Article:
Why miss an opportunity to sell your products if your customers are already on Amazon searching for bedding, cookware or perfume? Edward Hertzman, the founder and president of the Sourcing Journal sums it up perfectly to Forbes, "Amazon is the largest catalyst in the world. The real question is how to embrace it, rather than fight against it."

If you have questions about Amazon, maybe you could ask Alexa. Alexa is the voice service powering Amazon's Echo. Having Alexa is like having a virtual assistant that can do everything from turn on your home lights to ordering you a take-out dinner.

Intelligent "personal assistants" like Alexa are also creating a new way to shop that involves no clicking, no search bars and absolutely no trip to the store. In one fell swoop, decades of research and marketing related to where a beauty product is placed on the shelf are effectively obsolete.

Voice services like Alexa are becoming more and more popular and will be the new normal. Now, buying your favorite sunscreen is less than a click away it's a command away from being in your virtual shopping cart.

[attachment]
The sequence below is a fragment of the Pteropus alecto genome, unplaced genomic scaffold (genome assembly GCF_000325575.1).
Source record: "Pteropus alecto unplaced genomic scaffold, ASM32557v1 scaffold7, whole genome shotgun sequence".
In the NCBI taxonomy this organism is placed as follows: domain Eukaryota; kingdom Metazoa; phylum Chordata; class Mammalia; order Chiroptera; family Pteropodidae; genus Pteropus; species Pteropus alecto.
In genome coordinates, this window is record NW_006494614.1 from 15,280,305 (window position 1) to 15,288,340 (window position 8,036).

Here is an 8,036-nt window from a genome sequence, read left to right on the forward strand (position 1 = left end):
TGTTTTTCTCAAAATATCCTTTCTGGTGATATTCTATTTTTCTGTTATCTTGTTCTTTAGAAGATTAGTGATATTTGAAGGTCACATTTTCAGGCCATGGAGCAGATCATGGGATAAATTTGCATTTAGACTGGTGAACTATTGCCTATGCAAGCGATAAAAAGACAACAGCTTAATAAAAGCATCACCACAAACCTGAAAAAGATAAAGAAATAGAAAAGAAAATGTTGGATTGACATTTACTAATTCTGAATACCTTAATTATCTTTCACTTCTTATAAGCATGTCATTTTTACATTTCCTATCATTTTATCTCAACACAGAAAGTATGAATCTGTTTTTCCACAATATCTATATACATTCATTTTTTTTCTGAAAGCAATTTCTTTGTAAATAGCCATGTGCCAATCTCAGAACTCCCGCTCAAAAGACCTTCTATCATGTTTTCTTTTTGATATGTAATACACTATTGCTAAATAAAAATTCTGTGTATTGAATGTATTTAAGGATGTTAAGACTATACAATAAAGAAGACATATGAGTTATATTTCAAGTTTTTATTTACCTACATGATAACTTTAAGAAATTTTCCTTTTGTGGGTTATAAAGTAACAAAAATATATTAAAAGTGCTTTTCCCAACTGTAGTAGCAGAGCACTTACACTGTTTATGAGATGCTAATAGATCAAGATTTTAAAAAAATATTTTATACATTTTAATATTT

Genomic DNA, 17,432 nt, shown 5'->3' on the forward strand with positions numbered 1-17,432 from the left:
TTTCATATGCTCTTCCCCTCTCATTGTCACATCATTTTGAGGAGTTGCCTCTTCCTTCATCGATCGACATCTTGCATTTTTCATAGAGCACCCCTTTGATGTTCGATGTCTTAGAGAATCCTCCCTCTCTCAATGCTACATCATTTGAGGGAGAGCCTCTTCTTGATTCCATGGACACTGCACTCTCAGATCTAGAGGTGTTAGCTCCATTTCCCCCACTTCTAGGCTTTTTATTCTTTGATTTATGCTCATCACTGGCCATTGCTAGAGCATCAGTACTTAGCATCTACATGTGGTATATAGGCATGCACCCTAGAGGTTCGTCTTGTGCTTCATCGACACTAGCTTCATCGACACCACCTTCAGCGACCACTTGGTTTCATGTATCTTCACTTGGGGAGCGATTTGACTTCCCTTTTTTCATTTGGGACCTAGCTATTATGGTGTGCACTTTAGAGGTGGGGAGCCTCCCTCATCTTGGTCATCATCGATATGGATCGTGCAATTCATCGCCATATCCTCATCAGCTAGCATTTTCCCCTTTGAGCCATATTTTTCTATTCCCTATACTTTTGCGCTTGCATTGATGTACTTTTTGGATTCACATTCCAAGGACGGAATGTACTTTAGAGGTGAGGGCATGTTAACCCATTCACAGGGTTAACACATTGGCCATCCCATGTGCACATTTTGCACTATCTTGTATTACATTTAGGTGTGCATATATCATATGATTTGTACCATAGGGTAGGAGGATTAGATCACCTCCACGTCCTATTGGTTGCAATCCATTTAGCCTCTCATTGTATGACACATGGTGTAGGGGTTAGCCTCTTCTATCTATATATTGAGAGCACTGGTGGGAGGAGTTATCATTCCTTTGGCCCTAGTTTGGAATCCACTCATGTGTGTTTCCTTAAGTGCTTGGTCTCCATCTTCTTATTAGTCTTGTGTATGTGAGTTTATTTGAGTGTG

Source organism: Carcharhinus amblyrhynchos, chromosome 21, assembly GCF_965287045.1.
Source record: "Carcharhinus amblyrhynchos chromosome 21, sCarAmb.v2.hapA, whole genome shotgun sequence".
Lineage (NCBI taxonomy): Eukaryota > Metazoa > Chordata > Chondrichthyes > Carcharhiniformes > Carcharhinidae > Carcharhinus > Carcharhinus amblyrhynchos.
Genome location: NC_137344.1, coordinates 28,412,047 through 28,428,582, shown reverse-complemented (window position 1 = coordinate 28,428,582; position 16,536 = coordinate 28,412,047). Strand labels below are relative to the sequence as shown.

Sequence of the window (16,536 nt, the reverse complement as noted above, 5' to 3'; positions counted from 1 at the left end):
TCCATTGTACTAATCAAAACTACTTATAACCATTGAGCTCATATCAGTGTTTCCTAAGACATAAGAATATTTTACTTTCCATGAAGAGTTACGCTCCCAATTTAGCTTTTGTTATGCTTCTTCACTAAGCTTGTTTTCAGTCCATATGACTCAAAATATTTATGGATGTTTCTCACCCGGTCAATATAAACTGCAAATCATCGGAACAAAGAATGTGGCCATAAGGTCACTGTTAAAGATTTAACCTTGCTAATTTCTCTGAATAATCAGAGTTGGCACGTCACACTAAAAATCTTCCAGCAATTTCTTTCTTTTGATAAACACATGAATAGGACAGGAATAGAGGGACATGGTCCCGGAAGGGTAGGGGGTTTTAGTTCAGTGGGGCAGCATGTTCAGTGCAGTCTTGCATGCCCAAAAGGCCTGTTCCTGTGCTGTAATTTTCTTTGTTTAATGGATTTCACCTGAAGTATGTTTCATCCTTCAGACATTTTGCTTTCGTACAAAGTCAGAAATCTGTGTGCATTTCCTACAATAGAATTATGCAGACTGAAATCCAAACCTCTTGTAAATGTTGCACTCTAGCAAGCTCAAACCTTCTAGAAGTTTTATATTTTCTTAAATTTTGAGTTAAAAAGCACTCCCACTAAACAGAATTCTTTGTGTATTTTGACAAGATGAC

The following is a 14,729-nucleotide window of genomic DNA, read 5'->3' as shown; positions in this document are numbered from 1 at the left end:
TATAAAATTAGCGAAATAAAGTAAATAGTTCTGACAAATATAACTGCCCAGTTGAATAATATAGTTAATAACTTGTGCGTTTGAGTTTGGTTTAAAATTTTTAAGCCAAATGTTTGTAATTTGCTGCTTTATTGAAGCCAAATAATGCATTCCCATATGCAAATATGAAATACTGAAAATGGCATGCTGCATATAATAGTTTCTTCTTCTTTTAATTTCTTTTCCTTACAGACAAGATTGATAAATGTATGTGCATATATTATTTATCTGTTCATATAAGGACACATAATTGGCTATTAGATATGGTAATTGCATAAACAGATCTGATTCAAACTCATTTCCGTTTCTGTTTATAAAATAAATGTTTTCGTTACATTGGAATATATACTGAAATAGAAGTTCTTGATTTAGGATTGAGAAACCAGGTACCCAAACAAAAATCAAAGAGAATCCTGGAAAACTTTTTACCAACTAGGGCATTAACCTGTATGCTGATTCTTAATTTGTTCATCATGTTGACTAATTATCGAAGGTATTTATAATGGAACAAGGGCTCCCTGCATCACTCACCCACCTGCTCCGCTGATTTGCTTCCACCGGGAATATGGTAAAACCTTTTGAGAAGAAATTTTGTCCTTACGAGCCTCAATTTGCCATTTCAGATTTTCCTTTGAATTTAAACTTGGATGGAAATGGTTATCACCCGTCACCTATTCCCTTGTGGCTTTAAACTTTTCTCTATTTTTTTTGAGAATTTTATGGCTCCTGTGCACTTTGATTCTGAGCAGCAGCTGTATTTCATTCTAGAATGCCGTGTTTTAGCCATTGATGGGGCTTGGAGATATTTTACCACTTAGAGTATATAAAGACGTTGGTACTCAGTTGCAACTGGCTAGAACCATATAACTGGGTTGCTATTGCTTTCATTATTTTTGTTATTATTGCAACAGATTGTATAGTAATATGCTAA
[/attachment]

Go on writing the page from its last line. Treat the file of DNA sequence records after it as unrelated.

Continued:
Thanks to Amazon, the future of beauty buying is here, and it is faster, more efficient and as egoless as ever. Up to now, a lot of what we have cherished about beauty brands is seeing a new day. For brands to succeed they will have to make themselves accessible via the Amazon buying experience.

If my favorite grocery store, Whole Foods Market, isn't immune to the power of this e-commerce giant, then the beauty industry certainly won't be either. Only time will tell how Amazon will further change how we buy and sell beauty, but needless to say it will be here for years to come.